JCM 371. SEMINAR: SPECIAL TOPICS 1-4 sh
Recent examples include Media Management, Global Press Freedom and Ethics, Philanthropy and Corporate Communications, Magazine Writing, The Pulitzer Prizes, and Advertising Copywriting. JCM 380. MEDIA WORKSHOP 1 sh An on-campus practicum with student media, featuring weekly instruction from a faculty adviser. Prerequisite: approval of deanÕs office. Maximum of 4 credit hours applied toward major.

JCM 381. COMMUNICATIONS INTERNSHIP 0-4 sh
A required off-campus, professionally supervised work experience in journalism, broadcast and new media, corporate communications or cinema. Students secure an internship with guidance from the SchoolÕs internship office and choose whether to earn academic credit. Minimum of 80 work-hours required for 0, 1 and 2 credits; 120 work-hours required for 3 credits; 160 work-hours required for 4 credits. Prerequisite: completion of 24 hours of JCM courses and approval of SchoolÕs internship director. Maximum of 4 credit hours applied toward major.

JCM 387. WEB PUBLISHING AND DESIGN
4 sh
In this advanced study of online publishing, students analyze the effective use of the internet as a publication tool and its impact on society. Students experiment with diverse ways of using media such as text, graphics, sound and video to effectively transmit information and data and to interact with users. Prerequisite: JCM 220.

JCM 395. MEDIA LAW AND ETHICS 4 sh
The First Amendment is the legal foundation for freedom of speech and press in America. This course distinguishes between areas with constitutional protection and those with limitations (libel, privacy, copyright, censorship, commercial speech, broadcast licensing, access to information). Students explore the foundations of moral reasoning and apply ethical responsibilities to communications cases. Prerequisite: junior status.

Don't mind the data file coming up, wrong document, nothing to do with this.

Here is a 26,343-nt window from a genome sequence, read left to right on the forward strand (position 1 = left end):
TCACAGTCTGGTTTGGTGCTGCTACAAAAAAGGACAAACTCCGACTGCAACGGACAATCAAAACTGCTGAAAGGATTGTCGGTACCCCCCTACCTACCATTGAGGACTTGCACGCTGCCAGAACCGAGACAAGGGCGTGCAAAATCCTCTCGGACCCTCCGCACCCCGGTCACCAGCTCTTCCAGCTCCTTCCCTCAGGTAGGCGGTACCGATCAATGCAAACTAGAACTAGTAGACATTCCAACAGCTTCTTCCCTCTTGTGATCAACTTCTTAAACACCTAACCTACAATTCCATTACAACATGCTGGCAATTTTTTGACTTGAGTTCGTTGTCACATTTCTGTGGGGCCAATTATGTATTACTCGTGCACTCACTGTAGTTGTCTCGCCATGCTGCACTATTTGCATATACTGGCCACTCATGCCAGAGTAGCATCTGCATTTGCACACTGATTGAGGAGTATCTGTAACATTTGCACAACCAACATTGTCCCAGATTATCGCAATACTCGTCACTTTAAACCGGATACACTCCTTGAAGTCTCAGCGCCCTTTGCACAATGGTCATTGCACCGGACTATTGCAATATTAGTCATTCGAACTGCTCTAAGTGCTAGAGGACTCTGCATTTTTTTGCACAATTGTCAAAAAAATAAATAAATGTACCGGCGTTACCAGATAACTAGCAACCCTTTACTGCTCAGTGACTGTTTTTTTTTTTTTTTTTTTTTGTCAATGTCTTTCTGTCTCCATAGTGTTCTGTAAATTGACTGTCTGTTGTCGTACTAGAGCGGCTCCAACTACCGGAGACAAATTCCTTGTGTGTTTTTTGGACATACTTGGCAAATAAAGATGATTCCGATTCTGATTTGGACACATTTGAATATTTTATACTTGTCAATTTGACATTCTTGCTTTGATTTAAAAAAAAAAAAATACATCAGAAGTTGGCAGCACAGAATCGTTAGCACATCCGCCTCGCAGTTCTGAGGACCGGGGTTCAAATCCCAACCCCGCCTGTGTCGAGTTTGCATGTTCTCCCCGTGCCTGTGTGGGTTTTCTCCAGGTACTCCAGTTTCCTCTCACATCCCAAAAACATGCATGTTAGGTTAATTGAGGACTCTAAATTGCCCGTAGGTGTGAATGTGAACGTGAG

JCM 425. INVESTIGATIVE REPORTING 4 sh
Students focus on sophisticated newsgathering techniques such as investigative journalism, computer-assisted reporting and the use of databases, and complex issues influencing public affairs reporting. Significant reporting and newswriting assignments include off-campus work. Prerequisite: JCM 300.

JCM 430. TELEVISION NEWS REPORTING
4 sh
In this advanced study of electronic news gathering, students analyze current examples of news and public affairs programming as well as research, write, edit and produce television news packages. Prerequisite: JCM 330.

JCM 491. INDEPENDENT STUDY 1-4 sh
Students work with a faculty member on a rigorous project outside the domain of traditional coursework. Prerequisite: approval of deanÕs office. Maximum of 4 credit hours applied toward major.

JCM 495. GREAT IDEAS: CAPSTONE IN COMMUNICATIONS 4 sh
Students explore communication theories and trends, and their application in contemporary journalism, broadcast and new media, corporate communications and cinema. This course examines the role of free expression in a democracy and other great ideas, and trends such as media convergence, global communications, media consolidation and the impact of new technologies. Prerequisite: senior status and completion of a core (JCM 300, 325, 360 and 387 in journalism; 302, 322, 360 and 366 in broadcast; 211, 304, 308, 327 and 352 in corporate; and 306, 342, 358 and 368 in cinema). Students must pass this course with a grade of C- or better.

 

 

 

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School of Communications 
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E-mail: communications@elon.edu
Last Modified:  4/7/03